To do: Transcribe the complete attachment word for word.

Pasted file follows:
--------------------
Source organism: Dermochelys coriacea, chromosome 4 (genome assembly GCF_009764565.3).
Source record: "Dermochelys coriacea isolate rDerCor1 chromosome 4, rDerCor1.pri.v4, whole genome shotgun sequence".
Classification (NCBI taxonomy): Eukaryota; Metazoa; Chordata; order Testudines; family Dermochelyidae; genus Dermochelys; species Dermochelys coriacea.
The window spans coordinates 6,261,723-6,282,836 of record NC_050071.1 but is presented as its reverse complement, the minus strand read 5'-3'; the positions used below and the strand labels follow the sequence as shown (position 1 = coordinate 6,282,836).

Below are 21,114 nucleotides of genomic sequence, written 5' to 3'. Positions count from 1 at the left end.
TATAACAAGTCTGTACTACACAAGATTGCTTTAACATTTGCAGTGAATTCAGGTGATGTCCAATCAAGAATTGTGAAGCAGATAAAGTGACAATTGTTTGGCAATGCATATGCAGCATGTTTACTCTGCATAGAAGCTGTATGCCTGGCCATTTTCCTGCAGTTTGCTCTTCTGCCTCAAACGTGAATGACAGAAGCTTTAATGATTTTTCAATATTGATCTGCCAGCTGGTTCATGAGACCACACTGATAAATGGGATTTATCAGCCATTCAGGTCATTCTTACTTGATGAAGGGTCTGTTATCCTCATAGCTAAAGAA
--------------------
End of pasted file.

Source organism: Dermochelys coriacea, chromosome 4 (genome assembly GCF_009764565.3).
Source record: "Dermochelys coriacea isolate rDerCor1 chromosome 4, rDerCor1.pri.v4, whole genome shotgun sequence".
Classification (NCBI taxonomy): Eukaryota; Metazoa; Chordata; order Testudines; family Dermochelyidae; genus Dermochelys; species Dermochelys coriacea.
The window spans coordinates 6,261,723-6,282,836 of record NC_050071.1 but is presented as its reverse complement, the minus strand read 5'-3'; the positions used below and the strand labels follow the sequence as shown (position 1 = coordinate 6,282,836).

Below are 21,114 nucleotides of genomic sequence, written 5' to 3'. Positions count from 1 at the left end.
TATAACAAGTCTGTACTACACAAGATTGCTTTAACATTTGCAGTGAATTCAGGTGATGTCCAATCAAGAATTGTGAAGCAGATAAAGTGACAATTGTTTGGCAATGCATATGCAGCATGTTTACTCTGCATAGAAGCTGTATGCCTGGCCATTTTCCTGCAGTTTGCTCTTCTGCCTCAAACGTGAATGACAGAAGCTTTAATGATTTTTCAATATTGATCTGCCAGCTGGTTCATGAGACCACACTGATAAATGGGATTTATCAGCCATTCAGGTCATTCTTACTTGATGAAGGGTCTGTTATCCTCATAGCTAAAGAA